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Adam Johnson

  • American writer
  • Born July 12, 1967

Adam Johnson (born 14 July 1987) is an English professional footballer and convicted sex offender who plays as a winger. A product of the Middlesbrough youth academy, he came to prominence after making his debut aged 17 in a UEFA Cup match. He made 120 appearances for Middlesbrough, also spending time on loan at Leeds United and Watford. In February 2010 he moved to Manchester City, where he won the FA Cup in 2011 and the Premier League the following season. He was signed by his hometown club Sunderland for £10 million in 2012.


For an entire populace, change, growth, and spontaneity were dangerous. Acting upon a personal desire, whispering a hidden longing, revealing your true feelings - all the human actions we think of as essential to a character - had be censored by the self lest they be punished by the state.




But, in North Korea, it's just the opposite. There's one story. It's written by the Kim regime. And 23 million people are conscripted to be secondary characters. There, as a youth, your aptitude towards certain jobs is measured, and the rest of your life is dictated, whether you'll be a fisherman or a farmer or an opera singer.




I thought that, with so much current attention focused on the topic of North Korea, I might share what I think are three books which cast a rare light on the elusive realm of North Korea.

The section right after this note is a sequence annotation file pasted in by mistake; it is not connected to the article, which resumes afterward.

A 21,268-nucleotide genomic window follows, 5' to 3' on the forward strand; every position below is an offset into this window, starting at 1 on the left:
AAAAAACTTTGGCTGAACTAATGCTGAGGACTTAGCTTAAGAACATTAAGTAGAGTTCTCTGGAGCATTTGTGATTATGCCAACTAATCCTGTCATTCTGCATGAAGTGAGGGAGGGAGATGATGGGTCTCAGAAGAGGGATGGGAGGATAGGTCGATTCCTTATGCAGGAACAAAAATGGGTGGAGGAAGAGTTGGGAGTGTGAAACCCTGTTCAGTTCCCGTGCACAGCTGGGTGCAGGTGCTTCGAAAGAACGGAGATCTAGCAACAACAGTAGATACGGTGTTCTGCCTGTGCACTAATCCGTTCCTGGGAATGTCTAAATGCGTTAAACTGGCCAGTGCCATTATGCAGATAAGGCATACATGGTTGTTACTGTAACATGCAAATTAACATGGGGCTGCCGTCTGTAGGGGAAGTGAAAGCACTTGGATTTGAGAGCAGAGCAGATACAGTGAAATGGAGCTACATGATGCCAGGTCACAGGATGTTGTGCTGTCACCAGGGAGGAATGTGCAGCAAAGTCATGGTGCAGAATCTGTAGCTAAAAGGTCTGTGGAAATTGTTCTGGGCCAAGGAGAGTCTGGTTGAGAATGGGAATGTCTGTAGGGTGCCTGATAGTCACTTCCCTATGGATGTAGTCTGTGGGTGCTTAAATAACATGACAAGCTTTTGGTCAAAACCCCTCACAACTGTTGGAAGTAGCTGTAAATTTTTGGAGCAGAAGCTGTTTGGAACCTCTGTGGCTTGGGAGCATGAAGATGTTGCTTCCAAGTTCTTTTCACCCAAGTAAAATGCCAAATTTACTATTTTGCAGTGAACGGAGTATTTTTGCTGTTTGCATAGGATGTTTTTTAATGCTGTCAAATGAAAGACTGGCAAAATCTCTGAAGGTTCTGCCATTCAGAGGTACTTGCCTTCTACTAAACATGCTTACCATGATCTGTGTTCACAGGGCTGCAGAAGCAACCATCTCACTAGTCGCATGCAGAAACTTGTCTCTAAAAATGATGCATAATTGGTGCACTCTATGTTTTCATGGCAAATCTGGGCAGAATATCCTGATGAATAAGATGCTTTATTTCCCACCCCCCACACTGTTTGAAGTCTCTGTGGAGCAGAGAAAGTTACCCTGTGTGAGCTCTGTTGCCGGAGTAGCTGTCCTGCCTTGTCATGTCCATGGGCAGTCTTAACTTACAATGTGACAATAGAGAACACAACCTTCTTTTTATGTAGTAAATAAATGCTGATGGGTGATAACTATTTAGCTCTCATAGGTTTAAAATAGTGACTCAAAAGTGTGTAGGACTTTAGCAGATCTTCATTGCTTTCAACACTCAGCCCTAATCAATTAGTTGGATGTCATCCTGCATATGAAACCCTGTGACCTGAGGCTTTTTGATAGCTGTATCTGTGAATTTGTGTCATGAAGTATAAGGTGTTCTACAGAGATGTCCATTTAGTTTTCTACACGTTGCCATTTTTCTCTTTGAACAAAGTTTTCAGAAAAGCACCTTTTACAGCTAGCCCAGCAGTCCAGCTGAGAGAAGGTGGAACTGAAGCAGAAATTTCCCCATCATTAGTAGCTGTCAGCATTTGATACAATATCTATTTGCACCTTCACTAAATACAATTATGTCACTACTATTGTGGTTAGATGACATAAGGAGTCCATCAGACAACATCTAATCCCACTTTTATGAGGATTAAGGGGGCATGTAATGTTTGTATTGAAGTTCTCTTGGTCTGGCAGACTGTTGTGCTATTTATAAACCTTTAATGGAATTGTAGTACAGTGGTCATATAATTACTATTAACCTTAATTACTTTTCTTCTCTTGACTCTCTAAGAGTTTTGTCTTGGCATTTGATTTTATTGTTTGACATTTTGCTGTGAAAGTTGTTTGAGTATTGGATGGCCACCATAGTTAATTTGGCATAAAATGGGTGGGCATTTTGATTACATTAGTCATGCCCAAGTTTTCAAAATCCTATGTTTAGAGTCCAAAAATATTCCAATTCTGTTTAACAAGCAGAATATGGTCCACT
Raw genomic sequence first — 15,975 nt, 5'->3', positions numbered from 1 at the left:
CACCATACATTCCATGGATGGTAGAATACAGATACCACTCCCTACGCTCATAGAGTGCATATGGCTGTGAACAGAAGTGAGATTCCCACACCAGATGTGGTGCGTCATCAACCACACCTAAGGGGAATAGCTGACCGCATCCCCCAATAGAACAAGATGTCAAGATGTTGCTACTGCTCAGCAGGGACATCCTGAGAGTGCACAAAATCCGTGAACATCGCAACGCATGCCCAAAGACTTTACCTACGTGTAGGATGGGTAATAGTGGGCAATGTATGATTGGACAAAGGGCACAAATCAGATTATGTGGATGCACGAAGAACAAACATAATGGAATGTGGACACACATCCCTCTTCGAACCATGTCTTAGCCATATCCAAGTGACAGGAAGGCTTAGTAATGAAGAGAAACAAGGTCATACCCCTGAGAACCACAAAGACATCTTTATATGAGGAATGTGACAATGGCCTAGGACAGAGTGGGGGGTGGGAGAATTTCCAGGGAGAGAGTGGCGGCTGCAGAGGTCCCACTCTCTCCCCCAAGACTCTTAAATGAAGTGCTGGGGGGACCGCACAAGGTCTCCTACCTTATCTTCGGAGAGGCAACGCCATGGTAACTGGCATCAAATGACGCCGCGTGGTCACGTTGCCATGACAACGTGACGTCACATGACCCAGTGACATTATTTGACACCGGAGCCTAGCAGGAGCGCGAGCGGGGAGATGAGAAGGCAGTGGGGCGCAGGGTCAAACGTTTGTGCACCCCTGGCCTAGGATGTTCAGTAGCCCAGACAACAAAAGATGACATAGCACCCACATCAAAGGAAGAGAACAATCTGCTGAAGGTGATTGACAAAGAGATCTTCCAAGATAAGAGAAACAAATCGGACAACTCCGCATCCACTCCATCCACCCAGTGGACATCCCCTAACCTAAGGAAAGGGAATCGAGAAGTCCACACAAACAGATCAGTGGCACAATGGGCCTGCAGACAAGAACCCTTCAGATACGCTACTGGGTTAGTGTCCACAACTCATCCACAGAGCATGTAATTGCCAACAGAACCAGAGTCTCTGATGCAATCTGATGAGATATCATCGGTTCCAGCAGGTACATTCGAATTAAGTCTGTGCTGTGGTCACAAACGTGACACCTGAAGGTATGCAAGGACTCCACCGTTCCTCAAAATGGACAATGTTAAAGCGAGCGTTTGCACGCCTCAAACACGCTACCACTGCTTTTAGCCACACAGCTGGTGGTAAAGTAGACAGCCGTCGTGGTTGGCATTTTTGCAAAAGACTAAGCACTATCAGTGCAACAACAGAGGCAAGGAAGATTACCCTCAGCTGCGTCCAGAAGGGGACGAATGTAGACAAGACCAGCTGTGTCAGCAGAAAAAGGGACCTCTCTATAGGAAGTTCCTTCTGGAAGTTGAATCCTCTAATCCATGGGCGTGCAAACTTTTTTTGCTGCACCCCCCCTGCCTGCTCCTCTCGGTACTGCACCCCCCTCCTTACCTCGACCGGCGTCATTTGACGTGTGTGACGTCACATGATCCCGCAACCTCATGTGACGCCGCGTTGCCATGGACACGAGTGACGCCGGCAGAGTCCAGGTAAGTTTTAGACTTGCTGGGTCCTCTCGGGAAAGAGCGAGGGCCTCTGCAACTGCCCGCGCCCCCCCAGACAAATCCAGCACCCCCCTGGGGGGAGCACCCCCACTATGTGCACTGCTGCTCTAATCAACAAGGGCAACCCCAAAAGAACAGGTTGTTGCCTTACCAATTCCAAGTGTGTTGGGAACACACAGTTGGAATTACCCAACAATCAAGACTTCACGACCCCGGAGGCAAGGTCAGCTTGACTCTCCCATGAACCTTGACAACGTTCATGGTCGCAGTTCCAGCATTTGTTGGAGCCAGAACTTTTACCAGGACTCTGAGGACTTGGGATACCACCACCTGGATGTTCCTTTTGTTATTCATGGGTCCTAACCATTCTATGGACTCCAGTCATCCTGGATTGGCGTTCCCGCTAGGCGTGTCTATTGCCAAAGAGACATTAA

It's true. In America, you can reinvent yourself at any turn. And, you know, if things aren't going well for you in life, everyone says, change, become someone different.




I'd known that the visit would be highly scripted and that genuine interactions with citizens wouldn't be possible, since it's illegal for them to speak with foreigners. Still, I'd thought I'd had a unique look at North Korea, only to discover I was wrong.




Imagine a world in which no writer has written a literary novel in sixty years. Imagine a place where not a single person has read a book that is truly about the character at its center.




The death of dictator Kim Jong-Il has cast all eyes on North Korea, a country without literature or freedom or truth.




In America, the stories we tell ourselves and we tell each other in fiction have to do with individualism. Every person here is the center of his or her own story. And our job as people and as characters is to find our own motivations and desires, to overcome conflicts and obstacles toward defining ourselves so that we grow and change.




The reader feels as if he is in Chongjin, where starving people ate the bark off trees; or atop Mount Taesong with the elite of Pyongyang, whose existence is a mix of sadism and whimsy; or with the masses who are bombarded day and night with the propaganda of North Korea's alternate reality.




I know it really sounds cheesy, but I did feel a duty to try to tell the stories of people who couldn't speak for themselves.



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